Posted By susanne
A sliding door—say, a door of planks hanging from exposed hardware—transforms a room. It’s so eye-catching, so unexpected, that it invites closer looks. It brings smiles.
There are also practical reasons for choosing sliding doors. They can be larger—taller, wider and heavier—than hinged doors. They don’t require open floor space like swinging doors. But mostly, architects and designers love them for their looks.
A sliding door softens a formal room, said Charlotte, N.C., designer Emily Bourgeois, who used sliding pantry doors in an award-winning kitchen she created for a Charlotte townhouse. The doors were painted a vivid blue and featured exposed hardware.
Any door delivers a message about the space, she said. “So what’s it saying? Let’s all sit up straight? Or please feel free to put your feet on the table?”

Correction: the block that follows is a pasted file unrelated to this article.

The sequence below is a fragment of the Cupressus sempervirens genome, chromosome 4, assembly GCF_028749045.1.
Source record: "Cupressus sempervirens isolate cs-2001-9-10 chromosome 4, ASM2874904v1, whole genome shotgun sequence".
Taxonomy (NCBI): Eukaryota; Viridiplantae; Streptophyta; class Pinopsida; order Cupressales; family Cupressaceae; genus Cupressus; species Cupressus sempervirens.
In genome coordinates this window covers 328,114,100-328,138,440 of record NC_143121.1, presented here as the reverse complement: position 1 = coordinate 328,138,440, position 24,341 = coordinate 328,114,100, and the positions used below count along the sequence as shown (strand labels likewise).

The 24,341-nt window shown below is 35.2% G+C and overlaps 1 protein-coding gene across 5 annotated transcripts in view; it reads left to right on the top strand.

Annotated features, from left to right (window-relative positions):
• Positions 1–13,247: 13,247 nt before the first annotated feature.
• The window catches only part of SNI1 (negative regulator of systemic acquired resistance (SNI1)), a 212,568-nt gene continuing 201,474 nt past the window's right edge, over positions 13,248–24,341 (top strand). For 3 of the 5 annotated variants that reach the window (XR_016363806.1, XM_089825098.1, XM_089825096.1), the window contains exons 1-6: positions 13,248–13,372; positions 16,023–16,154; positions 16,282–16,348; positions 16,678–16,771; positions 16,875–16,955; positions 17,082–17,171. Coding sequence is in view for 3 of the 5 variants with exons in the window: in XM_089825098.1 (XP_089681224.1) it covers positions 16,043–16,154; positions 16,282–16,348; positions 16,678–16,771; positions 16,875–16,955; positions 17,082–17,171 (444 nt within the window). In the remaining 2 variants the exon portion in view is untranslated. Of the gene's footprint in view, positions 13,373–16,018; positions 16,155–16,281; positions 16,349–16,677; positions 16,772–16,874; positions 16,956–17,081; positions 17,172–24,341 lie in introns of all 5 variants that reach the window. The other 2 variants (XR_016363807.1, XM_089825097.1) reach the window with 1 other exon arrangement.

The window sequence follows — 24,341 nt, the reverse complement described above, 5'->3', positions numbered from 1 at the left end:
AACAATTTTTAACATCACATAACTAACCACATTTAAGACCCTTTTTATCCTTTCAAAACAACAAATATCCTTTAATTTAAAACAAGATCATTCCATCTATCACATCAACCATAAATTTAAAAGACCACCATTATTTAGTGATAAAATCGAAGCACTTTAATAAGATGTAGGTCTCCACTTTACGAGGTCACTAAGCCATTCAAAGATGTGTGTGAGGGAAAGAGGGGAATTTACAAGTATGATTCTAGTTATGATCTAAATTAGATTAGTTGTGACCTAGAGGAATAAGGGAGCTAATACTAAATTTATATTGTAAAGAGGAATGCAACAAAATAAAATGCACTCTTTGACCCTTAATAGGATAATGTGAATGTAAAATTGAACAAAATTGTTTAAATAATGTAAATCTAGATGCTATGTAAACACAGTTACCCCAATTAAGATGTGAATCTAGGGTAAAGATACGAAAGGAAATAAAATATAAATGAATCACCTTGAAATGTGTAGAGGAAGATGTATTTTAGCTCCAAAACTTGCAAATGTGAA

Architect Ken Pursley of Pursley Dixon Architecture says a large sliding door doesn’t just create an opening in a wall—when opened, it removes the wall.
And, like Bourgeois, he appreciates the look: “There is a charm to it. It ‘de-suburbanizes’ the door.”
For all those reasons and more, interest in sliding doors is growing.
You’ll find sliding doors at Lowe’s and Ikea, and the California-based Sliding Door Company hopes to expand along the East Coast.
What are the basics?
For interiors, architects and designers typically use custom sliding doors built by local craftsmen or, perhaps, vintage doors.
Familiar door makers such as Marvin and Jeld-Wen make quality exterior sliding doors, Pursley said. They’re a good choice, because the barn door style can be hard to seal tightly.
Whatever the style, a sliding door needs to operate smoothly. It’s going to invite attention—and tempt people to give it a try. “It’s very important, if you’re going to use one of these doors, that you use good hardware,” Bourgeois said. Continue reading. . .